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The Demonata Book 5: Blood Beast by Darren Shan

on May 24, 2013

blood beast    The Demonata Book 5:  Blood Beast by Darren Shan

The Demonata Book 5: Blood Beast by Darren Shan is the fifth book in the twelve book long series by Darren Shan, who also wrote ever-popular The Cirque du Freak books.

However, while The Cirque du Freak was a hero’s journey about vampires, this is a non-linear story about mankind’s last stand against the foul race of demons, centered around three teenagers: Grubbs Grady, whose story is set in the modern day and also concerns a family genetic curse involving werewolves, Kernel Fleck, a depressed mage whose story began in the 1980s and has the power to create portals with almost no effort, and Bec, a young priestess from old Ireland who sacrificed herself long ago to stop the demons the first time they tried to overtake the human universe.

Like the first book, Lord Loss, and the third book Slawter, Blood Beast centers around Grubbs Grady, who so far has been the center point of the series.  However, though the other two books concerned mostly with his relationship with his uncle, Dervish, and the evil demons, this one puts a lot more focus on the curse that affects his family.

Not his best idea.

Not his best idea.

 

At the end of Slawter, it’s implied that Grubbs does have magic abilities.  That being said, there hasn’t been any indication of his abilities in the months since Slawter ended, thus leading him to believe that it was just a onetime thing. That being said, he has a little bit more to worry about, considering he thinks the family curse is finally affecting him, meaning he only has a few months left before turning into a mindless beast.

Yeah, that’s the thing about this series… the werewolves don’t just wolf out during the full moon, once they completely change they’re stuck that way forever, which Grubbs isn’t ok with, as one can imagine. So far the only true cure that they have been able to find for the curse is from the crazy-scary demon Lord Loss (whose the main villain of the series), but he only does it if you beat him in a do-or-die game of chess and, since Grubbs has beaten him twice before, isn’t exactly jumping to help him. If anything, Lord Loss is super keen on killing the poor guy.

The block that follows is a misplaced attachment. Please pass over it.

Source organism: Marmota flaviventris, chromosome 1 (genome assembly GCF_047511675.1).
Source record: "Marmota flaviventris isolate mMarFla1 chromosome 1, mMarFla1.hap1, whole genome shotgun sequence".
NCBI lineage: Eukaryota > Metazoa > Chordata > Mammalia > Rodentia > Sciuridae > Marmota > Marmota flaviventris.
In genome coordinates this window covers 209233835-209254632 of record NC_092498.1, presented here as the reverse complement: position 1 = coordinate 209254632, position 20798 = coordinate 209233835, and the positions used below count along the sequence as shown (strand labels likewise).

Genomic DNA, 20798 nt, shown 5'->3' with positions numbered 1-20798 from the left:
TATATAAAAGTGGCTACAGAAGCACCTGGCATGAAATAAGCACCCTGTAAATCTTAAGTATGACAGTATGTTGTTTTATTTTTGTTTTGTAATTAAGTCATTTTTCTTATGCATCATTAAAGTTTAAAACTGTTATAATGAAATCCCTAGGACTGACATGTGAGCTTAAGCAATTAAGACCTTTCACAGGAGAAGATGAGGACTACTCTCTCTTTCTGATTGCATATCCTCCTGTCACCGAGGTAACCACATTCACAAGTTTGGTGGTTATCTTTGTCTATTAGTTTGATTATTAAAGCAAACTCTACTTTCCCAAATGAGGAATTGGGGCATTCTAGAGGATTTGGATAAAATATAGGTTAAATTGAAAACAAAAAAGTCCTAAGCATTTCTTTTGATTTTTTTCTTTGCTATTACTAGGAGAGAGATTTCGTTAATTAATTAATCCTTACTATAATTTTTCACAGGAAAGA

There’s also a group made up of family members who have lost loved ones to the curse that call themselves the Lambs that are dedicated to finding a cure that doesn’t involve demons, but they mostly are there to put the turned family members (all of them teenagers) out of their misery. So Grubbs and Dervish aren’t keen on calling them either.

It’s pretty much a bad situation all around.

Though all of this is going on, most of the book focuses on Grubbs’ social life: his rocky friendship with his half-brother Bill-E and the bully who torments him, Loch Gossel, along with his hopefully-soon-to-be-girlfriend, Reni Gossel.  To be honest, it makes since that almost the first half of the book focuses on these fairly mundane problems (comparatively), as Grubbs himself is pretty much in denial about the whole thing. Personally, I don’t really mind it because it’s the first time we have seen Grubbs in a fairly normal setting and not being chased by demons.

This pretty much takes up the first half of the book, and the story line with Loch and Bill-E comes to a head, and the book picks up the pace and ties back into Bec, the fourth book in the series.

 

Rating: 7 out of 10.

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